Weekend Reading

Chris Schluep on August 03, 2018
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This weekend, we will all be thinking about our fellow editor Jon Foro, who is climbing Mount Rainier late next week. He's taking the entirety of next week off; but don't worry, he's still got a reading adventure planned. So do the rest of us--only we'll be lying in bed or sitting on the couch, and not in a tent at Camp Muir. This is one week where we wouldn't blame Jon if he didn't get much reading done.


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I was just on vacation with a friend who is also a voracious reader, and usually it's me passing books off to her, but this time she'd gotten hold of a galley of The Dinner List (out September 11) and proceeded to power through it with great enthusiasm. I've had The Dinner List on my desk for a while, and after her rave review I've dug it out. A light read with the premise of a dinner party with your favorite imagined guests that actually happens--in this case with Audrey Hepburn--it's been described as romantic and magical. Sounds perfect for a relaxing weekend read. -- Seira Wilson


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I’m off next week, heading out for an adventure involving a big mountain, so I’m going to take something that most people would have read much earlier in their lives, something that I might otherwise think is too late for me to read. I’m not exactly expecting a load of transcendence from Jack Kerouac’s The Dharma Bums, but I’d like to read something about mountains (Kerouac writes about spending time alone as a fire lookout in Washington’s North Cascades) that doesn’t end in tragedy or even discomfort, which is my usual fare. I’ll save that for later. —Jon Foro


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I’m starting to see a trend of people wanting to read positive, heartwarming books, and as a regular romance reader, I’m eager to jump on that bandwagon. A number of readers here have gone bonkers over the debut novel Meet Me at the Museum (out August 7), a charming yet moving book about a middle-aged farmwife in England who begins correspondence with a male widowed museum curator in Denmark. Initially they discuss Tollund Man (a man mummified thousands of years ago in a bog), but as the letters continue, they move into deeper topics of choices made and the possibilities of the future self. I’ve seen the expressions on my fellow editors’ face as they talk about this book, and I can’t wait to put that happy, semi-swoony expression on my own face after finishing this book.  -- Adrian Liang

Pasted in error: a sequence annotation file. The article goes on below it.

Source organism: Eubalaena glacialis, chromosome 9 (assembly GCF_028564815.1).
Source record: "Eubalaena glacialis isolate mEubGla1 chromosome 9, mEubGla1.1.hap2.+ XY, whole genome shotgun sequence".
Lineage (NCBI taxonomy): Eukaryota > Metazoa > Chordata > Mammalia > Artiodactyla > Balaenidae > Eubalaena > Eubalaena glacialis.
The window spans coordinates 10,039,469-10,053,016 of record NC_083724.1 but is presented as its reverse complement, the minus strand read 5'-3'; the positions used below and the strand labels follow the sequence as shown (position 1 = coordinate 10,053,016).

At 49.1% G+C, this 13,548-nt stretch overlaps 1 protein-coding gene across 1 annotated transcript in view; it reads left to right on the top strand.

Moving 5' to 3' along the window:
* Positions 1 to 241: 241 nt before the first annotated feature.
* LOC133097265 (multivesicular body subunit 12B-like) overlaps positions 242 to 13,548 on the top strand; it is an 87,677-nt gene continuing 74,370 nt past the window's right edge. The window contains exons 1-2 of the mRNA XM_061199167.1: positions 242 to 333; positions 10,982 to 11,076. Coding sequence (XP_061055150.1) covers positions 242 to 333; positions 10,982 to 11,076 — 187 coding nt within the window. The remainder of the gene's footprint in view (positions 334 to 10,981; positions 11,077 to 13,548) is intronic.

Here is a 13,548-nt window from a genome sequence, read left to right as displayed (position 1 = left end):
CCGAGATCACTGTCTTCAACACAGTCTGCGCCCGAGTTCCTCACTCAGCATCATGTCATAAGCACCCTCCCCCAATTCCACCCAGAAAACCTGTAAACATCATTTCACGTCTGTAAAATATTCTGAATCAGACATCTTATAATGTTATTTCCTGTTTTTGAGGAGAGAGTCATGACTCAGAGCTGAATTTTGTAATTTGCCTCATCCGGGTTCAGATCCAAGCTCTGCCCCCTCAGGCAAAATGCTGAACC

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I’ll be thinking back-to-school thoughts this weekend, and finishing up His Favorites, a new novel by National-Book-Award nominee Kate Walbert. Walbert’s slim, delicately crafted story concerns a 15-year-old girl and her predatory teacher, but more broadly, it’s about secret truths – truths the adults in the narrator’s life don’t necessarily want to hear. “This is not a story I’ve told before,” she begins. “No one would believe me. I mean, really believe me….They would ask certain questions that suggested I was somehow culpable or that I was making most of it up out of nothing.” Though His Favorites speaks to our era’s focus on sexual coercion, Walbert’s prose deserves to last much longer than the #MeToo moment we’re in. – Sarah Harrison Smith



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